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Changes in Admissions 2023-24



The recent Supreme Court ruling on affirmative action has created a great deal of uncertainty with both our school and individual clients. With the school year starting in most parts of the country, it’s a good time to discuss what we believe will be the major admissions trends this year. Our conversations with education industry sources have uncovered more varied opinions than in prior years, so it will be interesting to see how things play out, but it seems likely to be a very different admissions year.


The end of legacy admissions was a trend talked about last year that has heated up dramatically post the SCOTUS decision on affirmative action, with Wesleyan University, Occidental College and, more recently, Carleton College ending the practice. Georgetown students and staff have signed a petition (something they also did a few years ago), and the issue continues to be front and center in state legislatures, with many pointing to the elimination of legacy admissions in state institutions that occurred when California, Texas and Georgia eliminated affirmative action. We agree that legacy admissions is under pressure; we would also note that, while data shows a declining percentage of legacy admissions at many schools, it has been remarkably “sticky,” and we suspect legacy admissions will still help many students in the admissions process this cycle. For families looking for a benefit from the elimination of legacy admissions, it is worth noting that, at Johns Hopkins and other schools that have moved against the practice, the primary beneficiary have been worthy first-generation applicants.


We have been talking about the impact of negative enrollment trends on state systems for some time, and 2023 should be even more acute, with state systems in the Northeast and Midwest predicted to see their college-age populations decline by 15% through 2029. A decline in in-state populations should result in increasing pressure on less selective regional colleges and state systems. While the economic impact of this on schools will be seen over a longer period of time, we believe that opportunities for out-of-state students at flagship schools that are not already overpopulated with out-of-state students can be significant from the standpoint of acceptance likelihood and cost, with increased discounting to attract those students, a practice seen in the SUNY system last year. We continue to think Indiana (Bloomington), Illinois (Urbana Champaign), Minnesota (Twin Cities), Ohio State, Purdue, and others (Washington) offer students a great education and experience that might be a bit easier for out-of-state students to get this year.


The Common App saw a 7.5% growth in applications last cycle, and we are assuming they will be up again this year. The increased competition makes early decision more of a “new normal” for families, which in turn will pressure early admissions acceptance rates further. The bottom line is that, while early decision has been an advantaged admissions route and will continue to be one, the benefit of applying early should continue to decline at most schools. Of some interest is Virginia Tech’s recent elimination of their early decision option, driven by the SCOTUS affirmative action ruling. We expect Virginia Tech’s change to be a somewhat isolated event, but believe a few other schools will follow, which does point to the possibility of even more general pressure on early decision acceptance rates. In brief, early decision applicants at traditionally more competitive colleges are likely to be increasingly disappointed.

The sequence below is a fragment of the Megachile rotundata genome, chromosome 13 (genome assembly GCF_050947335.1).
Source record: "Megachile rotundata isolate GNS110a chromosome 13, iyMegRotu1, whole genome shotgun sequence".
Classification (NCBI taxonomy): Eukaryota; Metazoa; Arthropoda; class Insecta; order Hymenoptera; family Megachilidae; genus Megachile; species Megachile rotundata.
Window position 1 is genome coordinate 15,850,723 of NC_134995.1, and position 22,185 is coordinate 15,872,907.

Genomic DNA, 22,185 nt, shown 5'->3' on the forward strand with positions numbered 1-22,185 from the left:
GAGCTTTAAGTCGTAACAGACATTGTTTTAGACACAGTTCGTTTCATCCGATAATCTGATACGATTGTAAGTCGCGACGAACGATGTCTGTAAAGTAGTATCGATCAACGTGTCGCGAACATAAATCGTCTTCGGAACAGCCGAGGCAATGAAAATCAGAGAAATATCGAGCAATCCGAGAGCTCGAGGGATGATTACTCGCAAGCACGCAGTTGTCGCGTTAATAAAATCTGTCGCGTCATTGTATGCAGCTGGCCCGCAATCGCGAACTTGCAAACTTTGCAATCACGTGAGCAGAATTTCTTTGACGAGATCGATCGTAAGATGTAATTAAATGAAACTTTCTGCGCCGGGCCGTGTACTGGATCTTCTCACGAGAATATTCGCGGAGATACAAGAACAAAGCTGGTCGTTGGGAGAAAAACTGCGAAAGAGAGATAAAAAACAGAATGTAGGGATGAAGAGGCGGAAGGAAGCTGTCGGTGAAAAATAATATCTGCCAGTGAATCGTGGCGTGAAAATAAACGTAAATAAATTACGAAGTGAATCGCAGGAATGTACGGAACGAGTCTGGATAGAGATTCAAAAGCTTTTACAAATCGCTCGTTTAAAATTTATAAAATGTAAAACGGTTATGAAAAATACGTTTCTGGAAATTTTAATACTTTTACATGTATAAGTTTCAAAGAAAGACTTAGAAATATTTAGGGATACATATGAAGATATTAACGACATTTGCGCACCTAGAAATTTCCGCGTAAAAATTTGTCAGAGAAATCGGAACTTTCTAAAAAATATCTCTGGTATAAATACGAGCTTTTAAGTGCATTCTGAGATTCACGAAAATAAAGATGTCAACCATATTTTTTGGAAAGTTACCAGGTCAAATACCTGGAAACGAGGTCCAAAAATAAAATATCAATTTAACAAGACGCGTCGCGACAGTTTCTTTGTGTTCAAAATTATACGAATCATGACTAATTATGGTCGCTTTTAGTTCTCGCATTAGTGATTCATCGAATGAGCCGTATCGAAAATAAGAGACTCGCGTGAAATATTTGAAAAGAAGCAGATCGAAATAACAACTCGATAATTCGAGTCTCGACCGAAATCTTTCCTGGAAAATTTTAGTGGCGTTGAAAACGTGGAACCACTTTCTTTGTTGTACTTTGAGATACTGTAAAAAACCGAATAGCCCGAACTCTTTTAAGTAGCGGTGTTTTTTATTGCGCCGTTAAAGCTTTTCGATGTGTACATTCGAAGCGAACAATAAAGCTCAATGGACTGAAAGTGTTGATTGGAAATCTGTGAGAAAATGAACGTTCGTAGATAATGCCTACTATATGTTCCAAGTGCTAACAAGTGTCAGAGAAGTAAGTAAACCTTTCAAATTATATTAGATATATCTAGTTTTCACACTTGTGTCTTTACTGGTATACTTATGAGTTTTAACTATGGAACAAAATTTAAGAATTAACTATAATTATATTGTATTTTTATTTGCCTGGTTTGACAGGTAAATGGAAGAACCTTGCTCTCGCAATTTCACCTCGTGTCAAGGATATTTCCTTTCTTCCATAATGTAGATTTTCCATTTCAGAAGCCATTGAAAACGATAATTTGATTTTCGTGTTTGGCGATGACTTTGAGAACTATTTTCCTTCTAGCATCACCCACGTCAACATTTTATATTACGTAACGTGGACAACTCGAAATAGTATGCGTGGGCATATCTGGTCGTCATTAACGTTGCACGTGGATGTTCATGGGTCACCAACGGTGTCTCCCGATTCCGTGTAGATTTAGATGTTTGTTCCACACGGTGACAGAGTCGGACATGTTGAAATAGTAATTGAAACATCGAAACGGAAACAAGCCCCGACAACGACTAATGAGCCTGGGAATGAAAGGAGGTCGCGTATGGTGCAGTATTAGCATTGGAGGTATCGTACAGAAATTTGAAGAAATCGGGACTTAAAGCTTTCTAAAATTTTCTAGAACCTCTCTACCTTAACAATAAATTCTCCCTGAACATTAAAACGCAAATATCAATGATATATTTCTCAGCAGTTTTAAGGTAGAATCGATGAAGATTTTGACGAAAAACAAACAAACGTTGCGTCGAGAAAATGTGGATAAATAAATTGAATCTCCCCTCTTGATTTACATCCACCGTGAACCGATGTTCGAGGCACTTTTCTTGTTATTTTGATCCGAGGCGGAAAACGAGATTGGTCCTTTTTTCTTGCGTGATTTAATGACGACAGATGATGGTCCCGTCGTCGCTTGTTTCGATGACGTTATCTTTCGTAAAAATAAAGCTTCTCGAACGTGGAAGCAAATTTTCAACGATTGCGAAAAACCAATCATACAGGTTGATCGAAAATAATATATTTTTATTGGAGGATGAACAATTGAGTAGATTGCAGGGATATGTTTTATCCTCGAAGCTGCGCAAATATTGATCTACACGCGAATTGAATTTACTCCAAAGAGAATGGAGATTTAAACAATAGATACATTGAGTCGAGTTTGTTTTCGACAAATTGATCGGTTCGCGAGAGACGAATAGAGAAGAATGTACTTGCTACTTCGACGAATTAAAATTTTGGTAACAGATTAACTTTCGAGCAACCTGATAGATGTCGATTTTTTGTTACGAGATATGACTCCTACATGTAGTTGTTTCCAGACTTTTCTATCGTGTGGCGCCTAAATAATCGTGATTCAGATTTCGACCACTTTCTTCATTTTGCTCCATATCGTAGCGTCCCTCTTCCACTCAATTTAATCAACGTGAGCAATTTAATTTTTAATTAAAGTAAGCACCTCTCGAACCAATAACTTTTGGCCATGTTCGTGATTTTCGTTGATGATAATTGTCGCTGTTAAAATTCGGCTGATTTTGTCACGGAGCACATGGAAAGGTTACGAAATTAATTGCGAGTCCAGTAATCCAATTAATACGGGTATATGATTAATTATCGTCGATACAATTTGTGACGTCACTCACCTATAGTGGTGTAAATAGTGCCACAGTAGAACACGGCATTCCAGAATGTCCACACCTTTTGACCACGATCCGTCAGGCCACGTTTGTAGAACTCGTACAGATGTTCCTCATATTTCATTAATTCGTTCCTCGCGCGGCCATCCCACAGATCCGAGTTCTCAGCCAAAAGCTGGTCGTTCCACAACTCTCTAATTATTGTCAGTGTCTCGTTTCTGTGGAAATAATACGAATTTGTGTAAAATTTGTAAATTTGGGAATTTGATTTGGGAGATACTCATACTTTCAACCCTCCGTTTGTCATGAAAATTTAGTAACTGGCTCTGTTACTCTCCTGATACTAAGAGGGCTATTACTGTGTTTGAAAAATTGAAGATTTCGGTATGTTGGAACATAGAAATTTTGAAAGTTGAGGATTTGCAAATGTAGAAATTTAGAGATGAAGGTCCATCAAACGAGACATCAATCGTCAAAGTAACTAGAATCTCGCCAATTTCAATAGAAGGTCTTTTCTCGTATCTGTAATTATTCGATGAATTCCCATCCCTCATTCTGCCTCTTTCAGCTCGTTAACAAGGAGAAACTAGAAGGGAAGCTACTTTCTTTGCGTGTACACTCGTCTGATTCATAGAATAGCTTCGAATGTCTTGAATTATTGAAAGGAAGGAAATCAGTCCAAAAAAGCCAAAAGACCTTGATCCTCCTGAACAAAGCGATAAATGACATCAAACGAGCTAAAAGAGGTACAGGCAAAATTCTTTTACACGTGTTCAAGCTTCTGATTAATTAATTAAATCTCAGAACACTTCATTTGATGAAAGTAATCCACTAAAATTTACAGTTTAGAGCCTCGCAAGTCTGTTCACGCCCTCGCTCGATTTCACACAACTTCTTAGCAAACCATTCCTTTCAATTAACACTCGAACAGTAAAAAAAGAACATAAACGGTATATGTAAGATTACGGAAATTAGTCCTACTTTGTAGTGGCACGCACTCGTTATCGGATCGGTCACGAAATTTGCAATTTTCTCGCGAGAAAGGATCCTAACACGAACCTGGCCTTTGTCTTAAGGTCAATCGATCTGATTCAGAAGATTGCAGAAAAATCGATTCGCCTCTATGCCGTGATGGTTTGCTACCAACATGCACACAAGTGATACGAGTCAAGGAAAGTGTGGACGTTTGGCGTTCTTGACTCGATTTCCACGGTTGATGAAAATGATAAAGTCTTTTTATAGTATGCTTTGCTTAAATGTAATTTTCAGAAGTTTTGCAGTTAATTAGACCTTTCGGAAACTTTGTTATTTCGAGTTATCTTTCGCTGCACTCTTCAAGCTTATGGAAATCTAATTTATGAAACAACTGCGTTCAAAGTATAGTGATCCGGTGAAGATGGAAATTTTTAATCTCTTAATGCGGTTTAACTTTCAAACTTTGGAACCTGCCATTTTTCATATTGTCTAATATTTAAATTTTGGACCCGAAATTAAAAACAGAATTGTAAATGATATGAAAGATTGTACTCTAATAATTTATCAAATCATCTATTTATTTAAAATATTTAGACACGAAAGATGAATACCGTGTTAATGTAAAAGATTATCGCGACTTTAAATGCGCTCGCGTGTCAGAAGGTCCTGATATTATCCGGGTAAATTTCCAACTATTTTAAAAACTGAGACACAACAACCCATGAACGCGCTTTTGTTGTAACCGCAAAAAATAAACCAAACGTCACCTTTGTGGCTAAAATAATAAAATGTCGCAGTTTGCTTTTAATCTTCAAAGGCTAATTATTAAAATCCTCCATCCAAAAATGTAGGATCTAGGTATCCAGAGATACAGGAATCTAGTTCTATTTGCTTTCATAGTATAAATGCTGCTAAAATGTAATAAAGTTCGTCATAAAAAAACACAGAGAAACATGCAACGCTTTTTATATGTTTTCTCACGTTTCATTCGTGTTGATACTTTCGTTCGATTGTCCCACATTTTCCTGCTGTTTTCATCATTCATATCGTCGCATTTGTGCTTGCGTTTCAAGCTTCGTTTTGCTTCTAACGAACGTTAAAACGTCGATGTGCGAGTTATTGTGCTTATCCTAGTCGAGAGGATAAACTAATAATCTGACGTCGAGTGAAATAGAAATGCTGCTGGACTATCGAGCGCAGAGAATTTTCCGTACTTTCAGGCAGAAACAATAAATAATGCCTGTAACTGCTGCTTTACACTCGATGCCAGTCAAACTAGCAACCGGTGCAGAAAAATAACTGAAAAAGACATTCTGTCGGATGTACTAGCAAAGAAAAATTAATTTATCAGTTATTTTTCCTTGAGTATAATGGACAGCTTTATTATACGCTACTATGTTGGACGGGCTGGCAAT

The varied responses we are seeing as universities respond to the SCOTUS affirmative action decision will subtly change admissions outcomes and surprise families who are not paying attention. The impact of Lafayette College limiting extracurricular slots on their Common App, Wake Forest creating an EA option for 1st generation students and the multitude of new essay prompts remain to be seen but they will change the process at each school. Diversity is still important to most universities, and the changing ways they pursue it should make admissions results less predictable.


Finally, with the increase in applications has come a rapid increase in deferral rates as universities hedge their bets a bit more with students who are “on the bubble.” We expect this trend to continue and believe it highlights the importance of both differentiated applications as well as developing a better understanding of what schools are looking for and favoring in the current admissions cycle.


For those who think they might benefit from support in navigating the admissions landscape, we are available to help.



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